Amsterdam’s historic canals, Van Gogh Museum, the Anne Frank House, the Red Light District and unique coffee shops attract almost 20 million tourists each year. The Dutch capital offers something for everyone with its smogarsbord of cultural and historic attractions. In this article, we highlight three stops that should feature on the itinerary of any first time visitor.
For Sports Fans…
The Total Football Experience at the Johan Cruyff Arena
Possibly more emblematic of the Netherlands than canals, tulips and clogs; the concept of ‘Total Football’ was pioneered by Rinus Michels and his Ajax team between 1969 and 1973, during which time they won three consecutive European Cups. The Dutch national team embraced the style in the 1974 World Cup, helping them to reach the final and firmly cementing ‘Total Football’ as the most important revolutionary movement in the game’s history.
When in Amsterdam, take the opportunity to pay homage to the footballing gods at the home of Totaalvoetbal: the Johan Cruyff Arena. The Johan Cruyff Arena Stadium Tour is conducted by a passionate football fan who will guide you along the touchline of the hallowed turf to the engulfing leather seats of the dugout and up to the unbeatable views of the press stand. When the Ajax team are not training or playing, you can even visit the changing rooms to get a true behind the scenes look at the birthplace of modern European football.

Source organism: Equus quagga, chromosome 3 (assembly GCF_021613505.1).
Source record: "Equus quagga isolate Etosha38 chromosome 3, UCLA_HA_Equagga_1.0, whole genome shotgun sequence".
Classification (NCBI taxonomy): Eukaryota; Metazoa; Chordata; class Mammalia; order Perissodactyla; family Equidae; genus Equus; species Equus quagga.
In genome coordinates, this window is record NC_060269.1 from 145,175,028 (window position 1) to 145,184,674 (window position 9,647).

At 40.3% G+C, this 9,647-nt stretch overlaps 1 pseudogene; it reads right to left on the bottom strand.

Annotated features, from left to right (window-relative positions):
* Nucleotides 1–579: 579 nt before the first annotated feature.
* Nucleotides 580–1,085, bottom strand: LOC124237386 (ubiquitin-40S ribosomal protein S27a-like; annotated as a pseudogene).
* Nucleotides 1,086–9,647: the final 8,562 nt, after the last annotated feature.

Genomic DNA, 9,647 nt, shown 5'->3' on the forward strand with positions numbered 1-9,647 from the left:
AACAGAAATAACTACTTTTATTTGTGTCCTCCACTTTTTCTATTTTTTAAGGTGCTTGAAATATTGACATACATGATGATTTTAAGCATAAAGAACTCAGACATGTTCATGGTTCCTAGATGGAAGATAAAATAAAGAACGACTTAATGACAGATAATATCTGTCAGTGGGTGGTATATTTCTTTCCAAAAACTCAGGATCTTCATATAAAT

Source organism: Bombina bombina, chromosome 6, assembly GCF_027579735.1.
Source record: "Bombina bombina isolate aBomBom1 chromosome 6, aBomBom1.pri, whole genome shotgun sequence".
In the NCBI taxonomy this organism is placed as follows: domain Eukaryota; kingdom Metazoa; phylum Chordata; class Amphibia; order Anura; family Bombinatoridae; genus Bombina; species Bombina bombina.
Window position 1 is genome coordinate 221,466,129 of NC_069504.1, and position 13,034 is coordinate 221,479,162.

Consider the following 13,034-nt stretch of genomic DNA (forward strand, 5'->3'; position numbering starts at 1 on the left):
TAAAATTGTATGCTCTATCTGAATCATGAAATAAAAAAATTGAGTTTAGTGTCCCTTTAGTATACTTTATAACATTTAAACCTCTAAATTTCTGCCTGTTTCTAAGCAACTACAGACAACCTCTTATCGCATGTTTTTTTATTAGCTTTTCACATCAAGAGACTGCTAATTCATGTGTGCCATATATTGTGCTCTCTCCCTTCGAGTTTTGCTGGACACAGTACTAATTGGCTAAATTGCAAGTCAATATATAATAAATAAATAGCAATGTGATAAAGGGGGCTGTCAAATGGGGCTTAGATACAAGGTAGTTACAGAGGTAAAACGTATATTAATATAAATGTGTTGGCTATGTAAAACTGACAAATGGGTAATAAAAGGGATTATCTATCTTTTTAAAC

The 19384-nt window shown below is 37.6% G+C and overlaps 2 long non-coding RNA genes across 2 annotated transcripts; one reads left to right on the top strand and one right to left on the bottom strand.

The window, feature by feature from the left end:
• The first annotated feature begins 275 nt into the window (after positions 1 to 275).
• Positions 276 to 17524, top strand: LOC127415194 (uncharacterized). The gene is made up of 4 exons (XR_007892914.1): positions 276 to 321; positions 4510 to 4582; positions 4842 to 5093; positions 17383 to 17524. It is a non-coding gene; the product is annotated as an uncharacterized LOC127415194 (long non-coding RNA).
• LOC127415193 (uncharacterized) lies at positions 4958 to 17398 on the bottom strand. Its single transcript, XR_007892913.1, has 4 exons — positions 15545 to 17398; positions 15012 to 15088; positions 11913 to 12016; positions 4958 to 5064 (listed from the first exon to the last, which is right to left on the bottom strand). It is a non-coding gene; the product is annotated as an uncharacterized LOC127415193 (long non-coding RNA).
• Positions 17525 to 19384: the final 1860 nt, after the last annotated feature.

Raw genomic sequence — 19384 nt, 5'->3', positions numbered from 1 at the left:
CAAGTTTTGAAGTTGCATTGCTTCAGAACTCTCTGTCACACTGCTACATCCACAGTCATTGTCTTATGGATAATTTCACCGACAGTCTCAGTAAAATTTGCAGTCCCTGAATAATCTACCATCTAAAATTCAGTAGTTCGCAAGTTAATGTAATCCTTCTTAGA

For Art Lovers…
See Rembrandt’s masterpiece at The Rijkmuseum
The Rijksmuseum was closed in 2003 for a 10 year, €375 million renovation. Reopened by Queen Beatrix in April 2013, the newly revitalised museum displays 8,000 works of art and history from its vast collection of a million items, some of which date back to the 11th Century. A small collection of Asian art and 400 masterpieces from the 17th Century Dutch Golden Age are on display, including works by Frans Hals, Johannes Vermeer and Jan Steen. However, the undeniable centrepiece is Rembrandt’s world-renowned The Night Watch, which displays incredibly effective use of light and shadow and the perception of motion in what would have traditionally been a static military portrait. A visit to the Rijksmuseum provides a fascinating insight into both Dutch history and the country’s remarkable artistic achievements, and the museum can reliably claim to be the pride of Amsterdam.
For History Buffs…
Be inspired by the Dutch Resistance Museum
If the Rijksmuseum represents the pride of Amsterdam, then The Dutch Resistance Museum represents the pride of the Netherlands. Charting the different forms of resistance to the five year Nazi occupation of the country, the museum takes visitors back in time to the 1940s by using authentic films, photos, sounds and documents to evoke the climate of the war years.
A range of anti-Nazi activities are covered, ranging from strikes, document forgery and underground newspaper publishing to armed resistance and espionage. Detailed attention is paid to the context of everyday life and the importance of the church, whilst a separate section tells the story of the Dutch East Indies, a former colony which suffered greatly under the reign of Japanese terror.
The theme of dilemmas is also present throughout the museum, with visitors experiencing first-hand the consequences of the heart-wrenching decisions that many Dutch citizens had to make during the occupation. The shock of the German invasion, the crushing oppression of the war years and the heroic struggle to oppose the regime are all well documented in this fitting tribute to the bravery of the Dutch resistance movement.